to divest the University's financial interests in "the system of Apartheid and
the oppressive practices of" South Africa. In being one of the first institu-
tion5s to end its financial connections to South Africa and companies doing
business with it, Michigan pioneered the anti-Apartheid divestment move-
ment that swept the nation. In the years following, over 100 Universities
followed suit, eventually resulting in Congress, which had for the past 40
years legitimized the apartheid government, finally passing an anti-
Apartheid bill in 1986, severing their ties.
Cradled with numerous student organizations and leaders, Ann Arbor
continues to offer incoming students a unique progressive platform geared
towards social change. From anti-sweatshop labor to civil rights, move-
ments on this campus continue to inspire critical engagement of a troubling
status quo, while delivering hundreds of well-rounded graduates into the
real world.
With the abundance of student organizations on this campus, you, as
incoming freshman, have great prospects afforded to you. In 1979, an
incoming class, just like yours, was given these same opportunities and they
took advantage of them. They turned a castle in the sky, the seemingly
impossible task of ending decades of Congressional and complacent public
support of South Africa's Apartheid regime, into a reality. In the last month
of their graduating year, their regents, with a 6-2 vote, divested from South
Africa.
Today, an almost identical movement is being shaped at the University
of Michigan. A growing number of conscientious students are demanding
that the University divest their financial interests from Israel. This move-
ment has turned many heads recently, with public support from anti-
Apartheid activist and South African Jewish leader Ronnie Kasrils, as well
as Archbishop Desmond Tutu. In an article published in July, Tutu pro-
claimed, "If Apartheid ended, so can the [Israeli] occupation, but the moral
force and international pressure will have to be just as determined. The cur-
rent divestment effort is the first, though certainly not the only, necessary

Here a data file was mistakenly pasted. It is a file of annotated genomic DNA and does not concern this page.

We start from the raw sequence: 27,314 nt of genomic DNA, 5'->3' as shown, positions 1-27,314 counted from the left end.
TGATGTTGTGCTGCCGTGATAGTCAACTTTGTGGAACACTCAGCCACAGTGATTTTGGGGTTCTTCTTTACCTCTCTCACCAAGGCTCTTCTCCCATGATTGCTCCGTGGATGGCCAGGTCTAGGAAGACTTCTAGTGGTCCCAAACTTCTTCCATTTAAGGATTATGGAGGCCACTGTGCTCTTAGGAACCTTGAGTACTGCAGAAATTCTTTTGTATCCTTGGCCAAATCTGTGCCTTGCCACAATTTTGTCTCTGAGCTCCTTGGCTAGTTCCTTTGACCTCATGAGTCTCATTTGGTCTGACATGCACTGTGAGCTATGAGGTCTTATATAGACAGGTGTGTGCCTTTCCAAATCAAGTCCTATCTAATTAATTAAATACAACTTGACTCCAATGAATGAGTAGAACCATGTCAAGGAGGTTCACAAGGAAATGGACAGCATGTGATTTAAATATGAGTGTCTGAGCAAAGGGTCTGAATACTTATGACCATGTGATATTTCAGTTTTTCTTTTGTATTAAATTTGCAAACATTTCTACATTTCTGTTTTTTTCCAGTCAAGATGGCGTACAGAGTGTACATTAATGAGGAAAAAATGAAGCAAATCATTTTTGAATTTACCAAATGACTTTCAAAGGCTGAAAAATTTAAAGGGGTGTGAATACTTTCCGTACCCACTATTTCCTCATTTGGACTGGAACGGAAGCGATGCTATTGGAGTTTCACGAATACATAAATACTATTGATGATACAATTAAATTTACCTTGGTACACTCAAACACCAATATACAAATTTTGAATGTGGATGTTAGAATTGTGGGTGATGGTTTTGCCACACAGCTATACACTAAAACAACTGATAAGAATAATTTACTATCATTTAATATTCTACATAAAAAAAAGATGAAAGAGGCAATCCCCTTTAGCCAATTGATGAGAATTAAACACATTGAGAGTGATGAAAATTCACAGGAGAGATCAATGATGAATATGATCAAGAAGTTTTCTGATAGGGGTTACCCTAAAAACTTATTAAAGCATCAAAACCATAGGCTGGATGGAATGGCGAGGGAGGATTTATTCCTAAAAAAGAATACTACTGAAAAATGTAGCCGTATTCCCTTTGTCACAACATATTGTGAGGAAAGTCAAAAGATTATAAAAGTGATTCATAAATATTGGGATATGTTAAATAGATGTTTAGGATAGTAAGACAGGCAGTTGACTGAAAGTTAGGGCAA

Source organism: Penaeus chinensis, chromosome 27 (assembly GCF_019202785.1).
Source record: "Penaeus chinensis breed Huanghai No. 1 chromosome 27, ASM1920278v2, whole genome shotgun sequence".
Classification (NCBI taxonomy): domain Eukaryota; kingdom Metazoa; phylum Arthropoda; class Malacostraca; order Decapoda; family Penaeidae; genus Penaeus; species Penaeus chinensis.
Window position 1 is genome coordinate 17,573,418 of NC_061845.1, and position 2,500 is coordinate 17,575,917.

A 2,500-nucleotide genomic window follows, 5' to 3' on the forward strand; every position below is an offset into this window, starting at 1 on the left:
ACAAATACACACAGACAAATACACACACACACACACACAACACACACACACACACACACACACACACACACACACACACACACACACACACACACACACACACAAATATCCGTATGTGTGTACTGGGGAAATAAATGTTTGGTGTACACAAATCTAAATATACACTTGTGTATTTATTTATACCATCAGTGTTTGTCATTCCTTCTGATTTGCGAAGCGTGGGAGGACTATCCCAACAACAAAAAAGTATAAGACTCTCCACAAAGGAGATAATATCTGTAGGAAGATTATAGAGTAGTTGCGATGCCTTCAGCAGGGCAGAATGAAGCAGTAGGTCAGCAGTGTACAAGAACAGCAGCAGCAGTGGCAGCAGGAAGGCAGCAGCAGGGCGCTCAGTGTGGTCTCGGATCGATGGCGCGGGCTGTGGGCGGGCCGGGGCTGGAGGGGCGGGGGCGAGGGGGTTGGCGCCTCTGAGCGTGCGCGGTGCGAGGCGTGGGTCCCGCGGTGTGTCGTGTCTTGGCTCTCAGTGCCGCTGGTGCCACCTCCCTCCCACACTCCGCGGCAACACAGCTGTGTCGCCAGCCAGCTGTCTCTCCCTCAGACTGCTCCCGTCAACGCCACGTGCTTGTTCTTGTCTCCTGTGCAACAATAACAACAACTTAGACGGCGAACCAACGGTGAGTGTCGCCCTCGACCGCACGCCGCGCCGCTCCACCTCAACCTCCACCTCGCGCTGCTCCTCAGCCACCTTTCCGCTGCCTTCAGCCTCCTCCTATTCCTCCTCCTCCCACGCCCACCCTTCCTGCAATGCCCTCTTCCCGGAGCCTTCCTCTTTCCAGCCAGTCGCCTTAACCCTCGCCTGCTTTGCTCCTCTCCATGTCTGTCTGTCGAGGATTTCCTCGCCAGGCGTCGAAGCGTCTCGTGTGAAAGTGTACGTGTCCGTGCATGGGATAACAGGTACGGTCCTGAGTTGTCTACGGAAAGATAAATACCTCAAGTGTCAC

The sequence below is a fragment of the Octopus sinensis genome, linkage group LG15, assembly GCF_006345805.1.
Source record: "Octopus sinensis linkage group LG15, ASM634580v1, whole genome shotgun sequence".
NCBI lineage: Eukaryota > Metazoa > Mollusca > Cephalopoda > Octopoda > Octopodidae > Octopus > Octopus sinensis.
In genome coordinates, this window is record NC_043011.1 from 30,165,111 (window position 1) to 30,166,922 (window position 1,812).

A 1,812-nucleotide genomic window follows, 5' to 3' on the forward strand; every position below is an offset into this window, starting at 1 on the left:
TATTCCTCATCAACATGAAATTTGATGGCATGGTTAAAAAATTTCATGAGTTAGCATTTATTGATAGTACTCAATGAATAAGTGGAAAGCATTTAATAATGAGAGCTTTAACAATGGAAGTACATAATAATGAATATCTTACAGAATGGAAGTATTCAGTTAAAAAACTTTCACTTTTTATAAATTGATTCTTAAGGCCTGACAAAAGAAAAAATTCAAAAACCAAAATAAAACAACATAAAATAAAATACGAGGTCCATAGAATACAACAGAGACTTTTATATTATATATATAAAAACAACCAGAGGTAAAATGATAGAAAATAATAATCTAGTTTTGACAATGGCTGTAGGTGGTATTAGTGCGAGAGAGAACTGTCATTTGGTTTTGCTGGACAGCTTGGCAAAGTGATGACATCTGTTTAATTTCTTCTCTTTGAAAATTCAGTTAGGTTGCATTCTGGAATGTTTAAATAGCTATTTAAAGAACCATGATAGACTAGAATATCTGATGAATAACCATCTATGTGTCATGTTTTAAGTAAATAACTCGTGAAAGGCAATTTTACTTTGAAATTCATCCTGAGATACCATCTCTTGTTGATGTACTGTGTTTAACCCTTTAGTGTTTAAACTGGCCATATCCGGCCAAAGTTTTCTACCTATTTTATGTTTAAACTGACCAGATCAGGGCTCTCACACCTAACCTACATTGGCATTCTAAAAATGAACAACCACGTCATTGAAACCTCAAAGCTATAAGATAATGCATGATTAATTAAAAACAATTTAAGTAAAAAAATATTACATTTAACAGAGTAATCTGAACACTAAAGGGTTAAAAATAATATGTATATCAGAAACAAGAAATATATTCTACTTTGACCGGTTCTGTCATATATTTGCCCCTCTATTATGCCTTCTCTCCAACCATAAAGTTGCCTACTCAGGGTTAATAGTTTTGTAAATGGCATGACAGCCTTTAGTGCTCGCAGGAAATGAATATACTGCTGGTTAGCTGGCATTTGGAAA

move in that direction."
Kasrils and Tutu, as well as Nelson Mandela and countless other South
Africans, have all noted the uncanny resemblance of Israel's occupation of
Palestine to South Africa's Apartheid. The system of de facto and de jure
racial segregation that officially shaped South Africa's political and social
structure throughout most of the 20th century was defined by the delin-
eation of one race from another in the domestic policies of the state. Blacks
were refused the right to vote, prohibited from most public political, eco-
nomic and social sectors and subjugated to a barrage of stringent laws and
regulations; all with the intent of maintaining white domination while
extending racial separation.
While there are numerous distinctions between the South African
Apartheid and Israel's, the defining characteristics are prevalent in both. It
should be noted here that Apartheid is not the only reason the University
should divest from Israel (surely we cannot ignore the defiance of interna-
tional law and human rights, making Israel the most frequent violator of
UN resolutions).
This movement is confronted by a wave of skepticism, mostly from
American Jewish organizations, denying the comparison. However, these
cries lack factual basis, avoid addressing the defining characteristics of
Israeli Apartheid, or imply racial inferiority in their vilification of the
Palestinian people.